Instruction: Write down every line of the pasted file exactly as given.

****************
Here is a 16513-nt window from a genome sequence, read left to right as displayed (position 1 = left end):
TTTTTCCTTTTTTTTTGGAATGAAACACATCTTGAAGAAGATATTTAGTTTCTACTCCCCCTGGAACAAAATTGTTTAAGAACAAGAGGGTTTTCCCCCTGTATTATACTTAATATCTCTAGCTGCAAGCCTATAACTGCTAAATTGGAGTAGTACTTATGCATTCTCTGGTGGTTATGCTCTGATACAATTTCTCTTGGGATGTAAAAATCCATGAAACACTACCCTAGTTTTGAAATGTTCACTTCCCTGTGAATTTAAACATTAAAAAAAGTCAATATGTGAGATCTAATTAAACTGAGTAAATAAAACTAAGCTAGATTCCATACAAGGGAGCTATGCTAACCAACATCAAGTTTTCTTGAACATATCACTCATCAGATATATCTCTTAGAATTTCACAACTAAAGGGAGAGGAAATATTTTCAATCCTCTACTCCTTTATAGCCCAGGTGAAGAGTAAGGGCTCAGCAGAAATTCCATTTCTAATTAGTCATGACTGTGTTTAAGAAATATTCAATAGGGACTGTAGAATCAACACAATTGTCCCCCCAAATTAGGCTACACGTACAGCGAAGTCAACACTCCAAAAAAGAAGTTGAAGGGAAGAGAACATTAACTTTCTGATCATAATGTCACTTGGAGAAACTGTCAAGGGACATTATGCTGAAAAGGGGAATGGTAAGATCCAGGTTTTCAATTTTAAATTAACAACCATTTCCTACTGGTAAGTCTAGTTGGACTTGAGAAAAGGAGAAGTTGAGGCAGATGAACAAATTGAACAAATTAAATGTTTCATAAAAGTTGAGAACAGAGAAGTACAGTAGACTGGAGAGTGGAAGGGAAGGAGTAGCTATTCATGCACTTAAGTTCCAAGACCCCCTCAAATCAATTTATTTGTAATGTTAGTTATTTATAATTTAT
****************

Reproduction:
Here is a 16513-nt window from a genome sequence, read left to right as displayed (position 1 = left end):
TTTTTCCTTTTTTTTTGGAATGAAACACATCTTGAAGAAGATATTTAGTTTCTACTCCCCCTGGAACAAAATTGTTTAAGAACAAGAGGGTTTTCCCCCTGTATTATACTTAATATCTCTAGCTGCAAGCCTATAACTGCTAAATTGGAGTAGTACTTATGCATTCTCTGGTGGTTATGCTCTGATACAATTTCTCTTGGGATGTAAAAATCCATGAAACACTACCCTAGTTTTGAAATGTTCACTTCCCTGTGAATTTAAACATTAAAAAAAGTCAATATGTGAGATCTAATTAAACTGAGTAAATAAAACTAAGCTAGATTCCATACAAGGGAGCTATGCTAACCAACATCAAGTTTTCTTGAACATATCACTCATCAGATATATCTCTTAGAATTTCACAACTAAAGGGAGAGGAAATATTTTCAATCCTCTACTCCTTTATAGCCCAGGTGAAGAGTAAGGGCTCAGCAGAAATTCCATTTCTAATTAGTCATGACTGTGTTTAAGAAATATTCAATAGGGACTGTAGAATCAACACAATTGTCCCCCCAAATTAGGCTACACGTACAGCGAAGTCAACACTCCAAAAAAGAAGTTGAAGGGAAGAGAACATTAACTTTCTGATCATAATGTCACTTGGAGAAACTGTCAAGGGACATTATGCTGAAAAGGGGAATGGTAAGATCCAGGTTTTCAATTTTAAATTAACAACCATTTCCTACTGGTAAGTCTAGTTGGACTTGAGAAAAGGAGAAGTTGAGGCAGATGAACAAATTGAACAAATTAAATGTTTCATAAAAGTTGAGAACAGAGAAGTACAGTAGACTGGAGAGTGGAAGGGAAGGAGTAGCTATTCATGCACTTAAGTTCCAAGACCCCCTCAAATCAATTTATTTGTAATGTTAGTTATTTATAATTTAT